How much does the Internet contribute to global warming and can we switch to carbon neutral servers?

visiting cleantech operations, finland

A group of international bloggers from cleantech media, Grist, Treehugger and Green Prophet visiting a power plant in Finland. Green Prophet’s Karin, 8 months pregnant is on the right.

Ten years ago I was flown into Helsinki with a handful of other bloggers, from Grist, TreeHugger, Greentech Media. We were to spend several days in Finland learning about its bold and practical solutions to doing better business by the environment. 

We met a factory that was developing heat pumps to be used in homes and offices. We learned about the sauna culture (they calculate money earned in terms of how many saunas you could buy with the money), the good Finnish sense of humor, and the most inspiring was a large server station built under a cathedral in Helsinki. 

Nothing I saw there was flat out wow hightech, like what you can find in Silicon Valley or Israel, but they were solutions that worked and were already seeing sales. 

How much do servers burden the environment?

The data center we saw drew so much light on the weight of our media addictions. It’s considered one of the world’s most strange data centers in that is built deep below ground under a cathedral. Using cool sea water to keep the temperatures low in the summer and a heat pump that warms Helsinki buildings and their water (it’s cold there even in summer!), it’s a practical Finnish carbon neutralizing solution to keep the energy bills down. 

Entertainment industry is probably one of the largest consumers of bandwidth and storage. Data centres now consume around 3% of the global electricity supply. Everyone in the entertainment industry, social media and online gaming business is pushing their part to make their business more carbon neutral.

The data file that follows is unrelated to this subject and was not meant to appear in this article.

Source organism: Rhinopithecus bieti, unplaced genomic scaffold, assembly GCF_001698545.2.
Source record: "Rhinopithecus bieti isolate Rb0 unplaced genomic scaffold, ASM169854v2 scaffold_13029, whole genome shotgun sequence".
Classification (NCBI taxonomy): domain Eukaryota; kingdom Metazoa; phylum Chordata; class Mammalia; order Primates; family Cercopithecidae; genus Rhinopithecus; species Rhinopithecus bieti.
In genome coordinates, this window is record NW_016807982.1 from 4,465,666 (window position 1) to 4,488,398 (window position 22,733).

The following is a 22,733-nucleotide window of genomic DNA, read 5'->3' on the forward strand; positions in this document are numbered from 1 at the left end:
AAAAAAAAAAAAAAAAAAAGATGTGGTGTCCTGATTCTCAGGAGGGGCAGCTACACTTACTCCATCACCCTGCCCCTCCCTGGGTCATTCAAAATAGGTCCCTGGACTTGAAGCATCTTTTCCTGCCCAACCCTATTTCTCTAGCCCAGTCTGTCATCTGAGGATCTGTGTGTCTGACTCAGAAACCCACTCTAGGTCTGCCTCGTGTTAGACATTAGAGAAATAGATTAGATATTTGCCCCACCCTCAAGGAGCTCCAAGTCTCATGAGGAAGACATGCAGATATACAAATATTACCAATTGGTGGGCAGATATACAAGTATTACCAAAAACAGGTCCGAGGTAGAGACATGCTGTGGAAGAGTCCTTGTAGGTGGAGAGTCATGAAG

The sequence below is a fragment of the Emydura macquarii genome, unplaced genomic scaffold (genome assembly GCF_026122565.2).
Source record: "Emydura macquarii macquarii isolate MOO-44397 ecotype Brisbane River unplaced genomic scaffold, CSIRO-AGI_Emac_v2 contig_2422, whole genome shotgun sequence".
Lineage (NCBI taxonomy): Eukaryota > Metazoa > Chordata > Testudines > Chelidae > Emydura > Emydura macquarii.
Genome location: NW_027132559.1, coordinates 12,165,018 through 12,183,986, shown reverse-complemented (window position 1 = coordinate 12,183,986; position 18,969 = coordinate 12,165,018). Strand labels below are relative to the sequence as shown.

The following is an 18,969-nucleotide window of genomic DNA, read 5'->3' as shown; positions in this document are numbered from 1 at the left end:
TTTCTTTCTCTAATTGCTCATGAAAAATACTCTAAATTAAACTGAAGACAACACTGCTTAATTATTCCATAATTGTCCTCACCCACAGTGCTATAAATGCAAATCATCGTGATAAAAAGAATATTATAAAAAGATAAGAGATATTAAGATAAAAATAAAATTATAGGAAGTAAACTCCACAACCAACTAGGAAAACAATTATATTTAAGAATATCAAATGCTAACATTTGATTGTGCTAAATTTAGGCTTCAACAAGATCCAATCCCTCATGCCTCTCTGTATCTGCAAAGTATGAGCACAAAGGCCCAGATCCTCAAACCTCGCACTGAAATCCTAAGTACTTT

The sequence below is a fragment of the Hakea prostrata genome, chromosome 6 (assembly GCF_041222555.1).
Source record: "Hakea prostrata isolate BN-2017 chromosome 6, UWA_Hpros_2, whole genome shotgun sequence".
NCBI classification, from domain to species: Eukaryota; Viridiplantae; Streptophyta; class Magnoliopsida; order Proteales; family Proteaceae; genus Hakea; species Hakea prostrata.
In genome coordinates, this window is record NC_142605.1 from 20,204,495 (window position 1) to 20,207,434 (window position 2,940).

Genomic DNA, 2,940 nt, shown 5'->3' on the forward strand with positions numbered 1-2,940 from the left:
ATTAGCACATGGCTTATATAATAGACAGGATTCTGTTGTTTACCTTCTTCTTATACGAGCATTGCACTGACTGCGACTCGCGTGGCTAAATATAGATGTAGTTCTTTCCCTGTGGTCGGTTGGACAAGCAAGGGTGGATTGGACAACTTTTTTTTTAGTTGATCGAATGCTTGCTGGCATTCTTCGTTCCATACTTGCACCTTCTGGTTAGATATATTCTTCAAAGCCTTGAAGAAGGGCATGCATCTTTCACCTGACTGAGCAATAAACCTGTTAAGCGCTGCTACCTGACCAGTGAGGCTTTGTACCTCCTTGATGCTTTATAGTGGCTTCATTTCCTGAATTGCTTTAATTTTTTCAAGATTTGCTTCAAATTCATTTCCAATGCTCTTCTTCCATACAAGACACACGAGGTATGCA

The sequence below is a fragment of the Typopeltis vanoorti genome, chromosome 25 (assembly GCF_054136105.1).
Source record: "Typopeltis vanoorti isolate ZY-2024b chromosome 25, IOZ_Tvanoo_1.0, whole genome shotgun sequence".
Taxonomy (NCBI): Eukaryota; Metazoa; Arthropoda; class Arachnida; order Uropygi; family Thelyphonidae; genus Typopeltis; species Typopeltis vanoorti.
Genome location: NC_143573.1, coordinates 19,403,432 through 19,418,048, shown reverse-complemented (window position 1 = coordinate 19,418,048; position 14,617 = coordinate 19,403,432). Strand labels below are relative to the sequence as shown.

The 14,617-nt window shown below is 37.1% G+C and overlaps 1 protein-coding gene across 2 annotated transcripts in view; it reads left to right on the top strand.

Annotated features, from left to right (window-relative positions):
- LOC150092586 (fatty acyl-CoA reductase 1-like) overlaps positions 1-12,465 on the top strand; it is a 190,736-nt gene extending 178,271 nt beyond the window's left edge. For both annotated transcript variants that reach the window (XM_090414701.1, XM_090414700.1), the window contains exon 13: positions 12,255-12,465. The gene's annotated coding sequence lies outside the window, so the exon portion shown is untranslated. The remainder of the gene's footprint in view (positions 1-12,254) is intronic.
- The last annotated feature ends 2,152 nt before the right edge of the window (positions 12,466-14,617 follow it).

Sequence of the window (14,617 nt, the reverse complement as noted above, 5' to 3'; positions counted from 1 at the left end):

Sometimes this comes from within the gaming companies like Bettson that runs Live Casino. They have made some steps toward environmental conservation by planting a million trees in Malta, in a partnership with the QLZH Foundation to become a ‘Tree Partner’. That’s a good solution and effort in offsetting server carbon. 

According to Quartz and their report on a Greenpeace study, media consumption from sites like Hulu, Netflix or Amazon prime do not get the green grade, while Youtube does outperform everyone with more than 50% use of renewable energy. Netflix and Hulu score a D and an F. 

So there is room to grow. 

How can you do your part in reducing server emissions?

While you can’t actually control where the server of the streaming site or gaming page is located, you can do a few tricks to reduce emissions when you are playing or watching.  According to this Nature study data centers built for companies like Facebook and Apple can use a whole country’s worth of energy. 

Converting old technology to newer hyperscale servers is one way companies can improve energy consumption, the report mentions, but also locating and building servers in cooler climates, letting the naturally cool environs blow over the servers that need constant air conditioning to avoid a meltdown and losing your holiday photos. 

As for you, the everyday person, you could watch less Netflix or take fewer photos?

Who gets the best grade in energy consumption? Youtube is doing the best with more than 50% renewable energy.

The Nature article is doubtful consumers will respond favorably to the idea:

Cutting back our thirst for data might be the ultimate way to prevent energy use going into hyperdrive. But it’s hard to see anyone agreeing to, say, limit their Netflix use, which accounts for more than one-third of Internet traffic in the United States. 

Banning high-definition colour cameras on phones alone could reduce data traffic in Europe by 40%, says Ian Bitterlin, a consulting engineer and data-centre expert in Cheltenham, UK. But, he adds, no one seems likely to dare to institute such rules. 

“We can’t put the lid back on Pandora’s box,” he says. “But we could reduce data-centre power.”

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